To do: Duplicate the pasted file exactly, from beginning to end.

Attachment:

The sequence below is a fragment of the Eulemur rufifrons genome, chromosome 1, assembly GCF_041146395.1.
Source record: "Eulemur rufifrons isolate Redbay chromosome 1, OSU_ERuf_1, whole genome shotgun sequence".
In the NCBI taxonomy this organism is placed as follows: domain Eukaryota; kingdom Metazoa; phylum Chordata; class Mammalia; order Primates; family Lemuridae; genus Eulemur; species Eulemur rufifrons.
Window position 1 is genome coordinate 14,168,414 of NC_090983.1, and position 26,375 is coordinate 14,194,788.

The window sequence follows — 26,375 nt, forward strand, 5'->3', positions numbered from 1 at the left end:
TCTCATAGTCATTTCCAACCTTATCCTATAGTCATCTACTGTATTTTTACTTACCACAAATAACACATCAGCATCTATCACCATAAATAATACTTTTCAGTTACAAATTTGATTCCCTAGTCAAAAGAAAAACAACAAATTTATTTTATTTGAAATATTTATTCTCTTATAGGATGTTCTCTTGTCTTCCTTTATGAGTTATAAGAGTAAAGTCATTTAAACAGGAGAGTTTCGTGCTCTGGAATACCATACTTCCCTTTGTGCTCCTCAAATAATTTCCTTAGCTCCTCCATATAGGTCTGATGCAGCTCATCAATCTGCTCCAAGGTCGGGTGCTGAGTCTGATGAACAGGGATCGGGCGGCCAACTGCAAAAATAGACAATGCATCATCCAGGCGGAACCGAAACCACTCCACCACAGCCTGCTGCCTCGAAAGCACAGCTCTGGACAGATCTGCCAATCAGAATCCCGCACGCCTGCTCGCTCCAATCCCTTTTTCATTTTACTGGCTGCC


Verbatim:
The sequence below is a fragment of the Eulemur rufifrons genome, chromosome 1, assembly GCF_041146395.1.
Source record: "Eulemur rufifrons isolate Redbay chromosome 1, OSU_ERuf_1, whole genome shotgun sequence".
In the NCBI taxonomy this organism is placed as follows: domain Eukaryota; kingdom Metazoa; phylum Chordata; class Mammalia; order Primates; family Lemuridae; genus Eulemur; species Eulemur rufifrons.
Window position 1 is genome coordinate 14,168,414 of NC_090983.1, and position 26,375 is coordinate 14,194,788.

The window sequence follows — 26,375 nt, forward strand, 5'->3', positions numbered from 1 at the left end:
TCTCATAGTCATTTCCAACCTTATCCTATAGTCATCTACTGTATTTTTACTTACCACAAATAACACATCAGCATCTATCACCATAAATAATACTTTTCAGTTACAAATTTGATTCCCTAGTCAAAAGAAAAACAACAAATTTATTTTATTTGAAATATTTATTCTCTTATAGGATGTTCTCTTGTCTTCCTTTATGAGTTATAAGAGTAAAGTCATTTAAACAGGAGAGTTTCGTGCTCTGGAATACCATACTTCCCTTTGTGCTCCTCAAATAATTTCCTTAGCTCCTCCATATAGGTCTGATGCAGCTCATCAATCTGCTCCAAGGTCGGGTGCTGAGTCTGATGAACAGGGATCGGGCGGCCAACTGCAAAAATAGACAATGCATCATCCAGGCGGAACCGAAACCACTCCACCACAGCCTGCTGCCTCGAAAGCACAGCTCTGGACAGATCTGCCAATCAGAATCCCGCACGCCTGCTCGCTCCAATCCCTTTTTCATTTTACTGGCTGCC